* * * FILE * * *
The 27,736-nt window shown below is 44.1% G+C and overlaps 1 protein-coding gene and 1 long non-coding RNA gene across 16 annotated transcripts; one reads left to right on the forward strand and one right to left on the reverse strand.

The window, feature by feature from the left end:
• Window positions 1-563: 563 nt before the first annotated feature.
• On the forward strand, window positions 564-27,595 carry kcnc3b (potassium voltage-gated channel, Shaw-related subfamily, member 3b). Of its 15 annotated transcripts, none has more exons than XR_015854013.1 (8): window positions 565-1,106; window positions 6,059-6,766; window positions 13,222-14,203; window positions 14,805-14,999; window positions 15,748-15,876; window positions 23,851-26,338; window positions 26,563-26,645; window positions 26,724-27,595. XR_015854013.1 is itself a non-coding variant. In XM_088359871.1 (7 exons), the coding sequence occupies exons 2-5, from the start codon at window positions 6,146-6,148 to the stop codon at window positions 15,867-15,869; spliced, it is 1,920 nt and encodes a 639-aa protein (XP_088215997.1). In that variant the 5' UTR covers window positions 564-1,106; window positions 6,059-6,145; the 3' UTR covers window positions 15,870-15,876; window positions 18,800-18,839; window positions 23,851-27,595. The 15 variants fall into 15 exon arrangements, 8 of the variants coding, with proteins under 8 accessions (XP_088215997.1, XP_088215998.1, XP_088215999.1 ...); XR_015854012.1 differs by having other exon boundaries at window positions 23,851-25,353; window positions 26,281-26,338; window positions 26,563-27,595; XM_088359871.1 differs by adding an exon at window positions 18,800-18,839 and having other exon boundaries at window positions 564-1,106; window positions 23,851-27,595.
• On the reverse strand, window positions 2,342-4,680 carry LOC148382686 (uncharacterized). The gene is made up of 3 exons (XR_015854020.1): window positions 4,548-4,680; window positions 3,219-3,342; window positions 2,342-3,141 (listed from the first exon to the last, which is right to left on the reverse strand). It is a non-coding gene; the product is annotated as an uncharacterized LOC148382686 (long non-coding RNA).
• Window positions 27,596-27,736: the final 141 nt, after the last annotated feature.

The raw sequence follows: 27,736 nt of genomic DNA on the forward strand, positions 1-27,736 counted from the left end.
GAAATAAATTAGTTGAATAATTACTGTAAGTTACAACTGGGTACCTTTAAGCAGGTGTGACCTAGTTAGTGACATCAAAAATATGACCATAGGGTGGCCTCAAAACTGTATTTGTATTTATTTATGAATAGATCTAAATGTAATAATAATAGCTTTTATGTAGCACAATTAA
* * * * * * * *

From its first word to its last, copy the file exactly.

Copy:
The 27,736-nt window shown below is 44.1% G+C and overlaps 1 protein-coding gene and 1 long non-coding RNA gene across 16 annotated transcripts; one reads left to right on the forward strand and one right to left on the reverse strand.

The window, feature by feature from the left end:
• Window positions 1-563: 563 nt before the first annotated feature.
• On the forward strand, window positions 564-27,595 carry kcnc3b (potassium voltage-gated channel, Shaw-related subfamily, member 3b). Of its 15 annotated transcripts, none has more exons than XR_015854013.1 (8): window positions 565-1,106; window positions 6,059-6,766; window positions 13,222-14,203; window positions 14,805-14,999; window positions 15,748-15,876; window positions 23,851-26,338; window positions 26,563-26,645; window positions 26,724-27,595. XR_015854013.1 is itself a non-coding variant. In XM_088359871.1 (7 exons), the coding sequence occupies exons 2-5, from the start codon at window positions 6,146-6,148 to the stop codon at window positions 15,867-15,869; spliced, it is 1,920 nt and encodes a 639-aa protein (XP_088215997.1). In that variant the 5' UTR covers window positions 564-1,106; window positions 6,059-6,145; the 3' UTR covers window positions 15,870-15,876; window positions 18,800-18,839; window positions 23,851-27,595. The 15 variants fall into 15 exon arrangements, 8 of the variants coding, with proteins under 8 accessions (XP_088215997.1, XP_088215998.1, XP_088215999.1 ...); XR_015854012.1 differs by having other exon boundaries at window positions 23,851-25,353; window positions 26,281-26,338; window positions 26,563-27,595; XM_088359871.1 differs by adding an exon at window positions 18,800-18,839 and having other exon boundaries at window positions 564-1,106; window positions 23,851-27,595.
• On the reverse strand, window positions 2,342-4,680 carry LOC148382686 (uncharacterized). The gene is made up of 3 exons (XR_015854020.1): window positions 4,548-4,680; window positions 3,219-3,342; window positions 2,342-3,141 (listed from the first exon to the last, which is right to left on the reverse strand). It is a non-coding gene; the product is annotated as an uncharacterized LOC148382686 (long non-coding RNA).
• Window positions 27,596-27,736: the final 141 nt, after the last annotated feature.

The raw sequence follows: 27,736 nt of genomic DNA on the forward strand, positions 1-27,736 counted from the left end.
GAAATAAATTAGTTGAATAATTACTGTAAGTTACAACTGGGTACCTTTAAGCAGGTGTGACCTAGTTAGTGACATCAAAAATATGACCATAGGGTGGCCTCAAAACTGTATTTGTATTTATTTATGAATAGATCTAAATGTAATAATAATAGCTTTTATGTAGCACAATTAA